What are minimum income schemes and why do they need an overhaul?

In partnership with The European Commission
What are minimum income schemes and why do they need an overhaul?
Copyright euronews
By Bryan Carter
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The EU is turning to minimum income schemes to help member states tackle poverty and promote labour market integration.

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What is CRIS, and what does it hope to achieve?

CRIS (Cooperate, Reach out, Integrate Services) is a pilot project funded by the European Union that aims to find new ways of addressing the issues faced by the most vulnerable people. 

In 2021, more than one in five people in the EU were at risk of poverty or social exclusion. In September 2022, the European Commission called on member states to modernise their minimum income schemes as part of the ongoing pledge to reduce poverty and social exclusion in Europe.

Through minimum income schemes, the EU hopes to lift its citizens out of poverty while promoting labour market integration for those that can work. 

The EU aims to help at least 15 million people out of poverty by 2030, as set out in the European Pillar of Social Rights Action Plan. Minimum income schemes are one of the ways to help European citizens to live a better life, and help member states reach the goal that at least 78% of the population aged 20 to 64 should be in employment.

How will minimum income schemes help tackle poverty and boost employment?

The goal of minimum income schemes is to alleviate poverty while, at the same time, incentivising employment. They do this by offering three kinds of support. 

Firstly, cash payments help households cover living expenses and pay the bills. These payments are vitally important for families who are struggling to bridge the gap during times of economic downturn.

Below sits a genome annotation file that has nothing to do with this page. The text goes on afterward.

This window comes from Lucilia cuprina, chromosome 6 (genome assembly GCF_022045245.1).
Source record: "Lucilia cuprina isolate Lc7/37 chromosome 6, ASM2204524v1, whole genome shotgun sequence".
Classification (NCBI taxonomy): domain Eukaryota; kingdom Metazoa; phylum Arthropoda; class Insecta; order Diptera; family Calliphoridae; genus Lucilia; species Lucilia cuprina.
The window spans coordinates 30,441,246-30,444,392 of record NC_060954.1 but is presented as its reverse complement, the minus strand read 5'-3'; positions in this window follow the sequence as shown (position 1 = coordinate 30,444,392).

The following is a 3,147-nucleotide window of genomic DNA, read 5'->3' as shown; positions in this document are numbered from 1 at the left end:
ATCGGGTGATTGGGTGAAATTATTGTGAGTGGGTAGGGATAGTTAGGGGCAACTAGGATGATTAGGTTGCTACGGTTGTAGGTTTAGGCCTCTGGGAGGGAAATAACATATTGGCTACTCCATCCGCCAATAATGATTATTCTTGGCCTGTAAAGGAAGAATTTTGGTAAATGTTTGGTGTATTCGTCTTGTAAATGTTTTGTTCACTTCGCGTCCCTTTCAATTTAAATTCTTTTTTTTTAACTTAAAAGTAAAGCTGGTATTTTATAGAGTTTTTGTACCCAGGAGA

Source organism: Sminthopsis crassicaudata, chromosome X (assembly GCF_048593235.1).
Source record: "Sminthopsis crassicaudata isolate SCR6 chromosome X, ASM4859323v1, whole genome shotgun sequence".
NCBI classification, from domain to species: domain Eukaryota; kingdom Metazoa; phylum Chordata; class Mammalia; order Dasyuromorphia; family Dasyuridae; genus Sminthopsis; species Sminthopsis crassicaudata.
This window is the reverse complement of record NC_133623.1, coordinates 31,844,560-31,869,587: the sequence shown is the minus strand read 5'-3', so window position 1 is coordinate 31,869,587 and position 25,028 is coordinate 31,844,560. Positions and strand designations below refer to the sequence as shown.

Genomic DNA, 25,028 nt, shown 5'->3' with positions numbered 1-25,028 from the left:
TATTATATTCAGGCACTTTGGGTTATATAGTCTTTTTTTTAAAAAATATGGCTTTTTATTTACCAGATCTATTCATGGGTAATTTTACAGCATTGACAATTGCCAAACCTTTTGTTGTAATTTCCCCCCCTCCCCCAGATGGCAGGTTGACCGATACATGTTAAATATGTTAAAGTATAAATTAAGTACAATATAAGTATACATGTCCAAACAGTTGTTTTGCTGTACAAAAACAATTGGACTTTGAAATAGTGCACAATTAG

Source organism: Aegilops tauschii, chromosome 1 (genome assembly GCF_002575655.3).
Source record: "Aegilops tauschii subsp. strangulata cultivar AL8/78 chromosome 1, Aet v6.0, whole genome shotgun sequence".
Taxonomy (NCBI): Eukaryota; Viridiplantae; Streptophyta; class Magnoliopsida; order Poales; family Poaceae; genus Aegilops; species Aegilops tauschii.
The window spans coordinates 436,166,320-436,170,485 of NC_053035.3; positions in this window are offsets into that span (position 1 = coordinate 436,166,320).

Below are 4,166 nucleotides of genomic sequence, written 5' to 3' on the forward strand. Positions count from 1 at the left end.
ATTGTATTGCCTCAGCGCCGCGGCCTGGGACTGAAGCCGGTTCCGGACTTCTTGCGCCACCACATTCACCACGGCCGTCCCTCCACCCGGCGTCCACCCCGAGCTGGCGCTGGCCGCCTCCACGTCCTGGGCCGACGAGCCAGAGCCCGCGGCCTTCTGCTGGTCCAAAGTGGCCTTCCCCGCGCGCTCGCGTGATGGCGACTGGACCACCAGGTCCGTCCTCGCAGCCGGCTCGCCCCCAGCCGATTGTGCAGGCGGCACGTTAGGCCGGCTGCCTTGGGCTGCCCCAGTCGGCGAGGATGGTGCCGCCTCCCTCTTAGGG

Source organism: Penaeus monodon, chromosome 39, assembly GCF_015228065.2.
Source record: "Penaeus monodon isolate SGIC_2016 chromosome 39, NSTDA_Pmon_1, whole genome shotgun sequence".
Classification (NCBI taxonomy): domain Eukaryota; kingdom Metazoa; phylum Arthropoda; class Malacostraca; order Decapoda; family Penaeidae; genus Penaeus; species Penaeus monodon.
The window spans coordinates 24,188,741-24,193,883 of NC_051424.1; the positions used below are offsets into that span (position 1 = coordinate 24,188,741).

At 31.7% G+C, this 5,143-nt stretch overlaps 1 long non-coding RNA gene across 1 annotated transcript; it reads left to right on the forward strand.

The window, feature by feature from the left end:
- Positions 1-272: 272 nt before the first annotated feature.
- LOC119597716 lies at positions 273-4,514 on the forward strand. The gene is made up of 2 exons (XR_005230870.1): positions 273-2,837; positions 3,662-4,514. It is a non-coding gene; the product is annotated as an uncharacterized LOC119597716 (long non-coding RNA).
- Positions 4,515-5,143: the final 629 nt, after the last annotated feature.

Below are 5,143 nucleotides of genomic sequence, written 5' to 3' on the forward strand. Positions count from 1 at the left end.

In addition to these payments, households also have access to advice and assistance on finding decent employment. As such, the scheme acts as a springboard towards brighter employment prospects and better social inclusion.

The scheme can also help with important things like social services, transport, energy and education.

What are the challenges facing existing EU minimum income schemes?

There are several problems with existing minimum income schemes. These schemes often vary significantly when it comes to the adequacy and coverage of benefits. Indeed, the level of benefits in most EU countries is well below the poverty line thresholds, varying between 20%-80% of the national thresholds. 

Large numbers of people are either not eligible for minimum income schemes, or do not take up the help that's available. On average, around 20% of the EU's working population who are unemployed and/or at risk of poverty is not covered by minimum income or other social support. While estimates suggest that 30%-50% of those eligible for minimum income schemes do not access the support. 

Many EU countries do not have a clear and well-developed route that helps minimum income recipients go on to enter the labour market. This means the schemes become much less effective in their aims of reducing poverty and boosting social inclusion. 

How can EU member states improvetheir minimum income schemes?

The European Commission has proposed a 'Council Recommendation on adequate minimum income ensuring active inclusion' to help member states more effectively fight poverty and improve labour market integration through minimum income schemes. 

The Recommendation hopes to help EU countries improve the adequacy of minimum income, boost the coverage and take-up of minimum income, facilitate access to labour markets for those who can work, improve access to enabling and essential services, promote individualised support, and increase the effectiveness of the governance of social safety nets at EU, national, regional and local levels.

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